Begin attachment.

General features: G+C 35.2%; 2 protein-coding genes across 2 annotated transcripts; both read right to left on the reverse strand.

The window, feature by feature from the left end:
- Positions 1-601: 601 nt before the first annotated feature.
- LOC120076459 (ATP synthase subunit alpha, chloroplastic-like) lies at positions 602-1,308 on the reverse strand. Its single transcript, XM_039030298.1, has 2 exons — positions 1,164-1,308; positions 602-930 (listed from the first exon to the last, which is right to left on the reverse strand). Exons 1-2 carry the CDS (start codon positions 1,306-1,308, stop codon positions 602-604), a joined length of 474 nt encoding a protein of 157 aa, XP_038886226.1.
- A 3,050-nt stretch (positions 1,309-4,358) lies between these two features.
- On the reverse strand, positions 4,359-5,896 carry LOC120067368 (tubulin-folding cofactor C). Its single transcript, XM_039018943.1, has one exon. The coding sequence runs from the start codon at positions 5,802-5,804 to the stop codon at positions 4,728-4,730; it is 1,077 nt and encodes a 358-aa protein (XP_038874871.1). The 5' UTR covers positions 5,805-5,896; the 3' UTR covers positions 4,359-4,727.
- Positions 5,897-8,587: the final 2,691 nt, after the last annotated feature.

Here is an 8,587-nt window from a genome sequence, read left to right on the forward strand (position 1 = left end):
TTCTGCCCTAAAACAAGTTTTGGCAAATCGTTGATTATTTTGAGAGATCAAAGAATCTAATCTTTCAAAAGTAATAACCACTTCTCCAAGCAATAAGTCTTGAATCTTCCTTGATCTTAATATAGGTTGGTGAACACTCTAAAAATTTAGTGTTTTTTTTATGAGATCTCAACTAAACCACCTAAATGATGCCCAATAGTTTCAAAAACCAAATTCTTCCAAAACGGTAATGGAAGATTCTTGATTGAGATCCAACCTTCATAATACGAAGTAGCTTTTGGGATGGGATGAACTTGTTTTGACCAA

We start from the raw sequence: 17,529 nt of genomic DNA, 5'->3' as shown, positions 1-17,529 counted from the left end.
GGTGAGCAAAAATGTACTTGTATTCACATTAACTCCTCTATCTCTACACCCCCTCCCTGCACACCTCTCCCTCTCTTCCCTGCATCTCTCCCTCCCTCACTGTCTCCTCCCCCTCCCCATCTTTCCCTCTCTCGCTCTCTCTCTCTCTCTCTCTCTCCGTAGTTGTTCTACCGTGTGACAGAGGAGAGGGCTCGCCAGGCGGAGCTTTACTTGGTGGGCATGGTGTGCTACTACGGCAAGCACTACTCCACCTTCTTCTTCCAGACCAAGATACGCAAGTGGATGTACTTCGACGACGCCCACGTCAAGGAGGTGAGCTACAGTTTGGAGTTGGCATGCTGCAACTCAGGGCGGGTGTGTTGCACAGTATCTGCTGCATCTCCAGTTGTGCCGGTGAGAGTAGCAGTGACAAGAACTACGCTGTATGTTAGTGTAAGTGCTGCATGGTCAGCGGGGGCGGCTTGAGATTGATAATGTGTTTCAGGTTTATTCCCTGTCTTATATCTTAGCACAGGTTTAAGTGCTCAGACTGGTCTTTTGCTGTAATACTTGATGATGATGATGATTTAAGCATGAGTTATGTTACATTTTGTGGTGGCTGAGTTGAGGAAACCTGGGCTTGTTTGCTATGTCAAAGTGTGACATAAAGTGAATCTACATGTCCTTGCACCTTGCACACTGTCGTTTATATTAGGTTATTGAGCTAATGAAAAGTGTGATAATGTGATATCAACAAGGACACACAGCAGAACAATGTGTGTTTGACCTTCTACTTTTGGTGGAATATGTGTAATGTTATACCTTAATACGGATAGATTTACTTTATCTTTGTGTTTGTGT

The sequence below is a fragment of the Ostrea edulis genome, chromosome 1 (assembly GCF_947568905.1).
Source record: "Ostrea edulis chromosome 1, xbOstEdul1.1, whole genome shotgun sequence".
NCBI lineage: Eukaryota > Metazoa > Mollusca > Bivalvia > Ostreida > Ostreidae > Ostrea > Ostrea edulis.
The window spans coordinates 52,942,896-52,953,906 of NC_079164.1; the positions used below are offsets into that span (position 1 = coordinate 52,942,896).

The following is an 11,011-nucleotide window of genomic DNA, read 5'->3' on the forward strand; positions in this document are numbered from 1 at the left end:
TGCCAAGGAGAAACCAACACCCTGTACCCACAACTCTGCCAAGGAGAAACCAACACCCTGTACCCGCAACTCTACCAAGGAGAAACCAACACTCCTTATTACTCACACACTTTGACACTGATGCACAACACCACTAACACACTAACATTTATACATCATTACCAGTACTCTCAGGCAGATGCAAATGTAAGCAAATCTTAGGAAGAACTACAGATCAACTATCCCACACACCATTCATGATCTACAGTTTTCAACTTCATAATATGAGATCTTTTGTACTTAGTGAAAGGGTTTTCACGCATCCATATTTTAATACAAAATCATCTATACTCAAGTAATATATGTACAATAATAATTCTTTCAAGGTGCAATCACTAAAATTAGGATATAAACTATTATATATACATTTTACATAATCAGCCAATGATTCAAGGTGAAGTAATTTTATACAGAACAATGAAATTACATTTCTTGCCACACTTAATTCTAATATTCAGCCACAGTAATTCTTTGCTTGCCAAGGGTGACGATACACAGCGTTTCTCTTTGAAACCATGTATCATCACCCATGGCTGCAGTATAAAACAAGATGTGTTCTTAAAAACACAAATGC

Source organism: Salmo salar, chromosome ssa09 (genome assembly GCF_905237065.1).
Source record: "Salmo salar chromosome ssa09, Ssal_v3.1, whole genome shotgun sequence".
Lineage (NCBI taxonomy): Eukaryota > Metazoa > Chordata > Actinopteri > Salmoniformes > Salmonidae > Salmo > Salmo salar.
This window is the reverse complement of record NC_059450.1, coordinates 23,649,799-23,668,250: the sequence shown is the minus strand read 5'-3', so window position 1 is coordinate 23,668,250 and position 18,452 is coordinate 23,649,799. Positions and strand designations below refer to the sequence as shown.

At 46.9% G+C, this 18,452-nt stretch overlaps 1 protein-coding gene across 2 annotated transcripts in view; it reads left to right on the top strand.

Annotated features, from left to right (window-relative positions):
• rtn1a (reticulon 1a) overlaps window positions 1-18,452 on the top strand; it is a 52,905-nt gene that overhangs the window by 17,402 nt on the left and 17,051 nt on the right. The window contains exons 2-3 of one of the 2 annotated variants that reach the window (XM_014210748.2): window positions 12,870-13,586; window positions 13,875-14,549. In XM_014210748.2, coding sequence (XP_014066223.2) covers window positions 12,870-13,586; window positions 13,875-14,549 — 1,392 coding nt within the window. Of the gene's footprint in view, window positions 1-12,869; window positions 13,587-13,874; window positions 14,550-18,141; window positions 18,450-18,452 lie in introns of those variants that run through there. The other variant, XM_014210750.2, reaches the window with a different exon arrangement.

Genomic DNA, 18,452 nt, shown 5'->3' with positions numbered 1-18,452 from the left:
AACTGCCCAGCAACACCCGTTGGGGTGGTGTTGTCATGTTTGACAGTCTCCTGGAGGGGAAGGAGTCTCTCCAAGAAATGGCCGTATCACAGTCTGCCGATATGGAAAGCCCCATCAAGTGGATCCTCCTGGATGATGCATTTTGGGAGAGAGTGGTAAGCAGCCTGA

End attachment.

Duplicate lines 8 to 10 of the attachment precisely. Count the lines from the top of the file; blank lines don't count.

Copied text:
Here is an 8,587-nt window from a genome sequence, read left to right on the forward strand (position 1 = left end):
TTCTGCCCTAAAACAAGTTTTGGCAAATCGTTGATTATTTTGAGAGATCAAAGAATCTAATCTTTCAAAAGTAATAACCACTTCTCCAAGCAATAAGTCTTGAATCTTCCTTGATCTTAATATAGGTTGGTGAACACTCTAAAAATTTAGTGTTTTTTTTATGAGATCTCAACTAAACCACCTAAATGATGCCCAATAGTTTCAAAAACCAAATTCTTCCAAAACGGTAATGGAAGATTCTTGATTGAGATCCAACCTTCATAATACGAAGTAGCTTTTGGGATGGGATGAACTTGTTTTGACCAA

We start from the raw sequence: 17,529 nt of genomic DNA, 5'->3' as shown, positions 1-17,529 counted from the left end.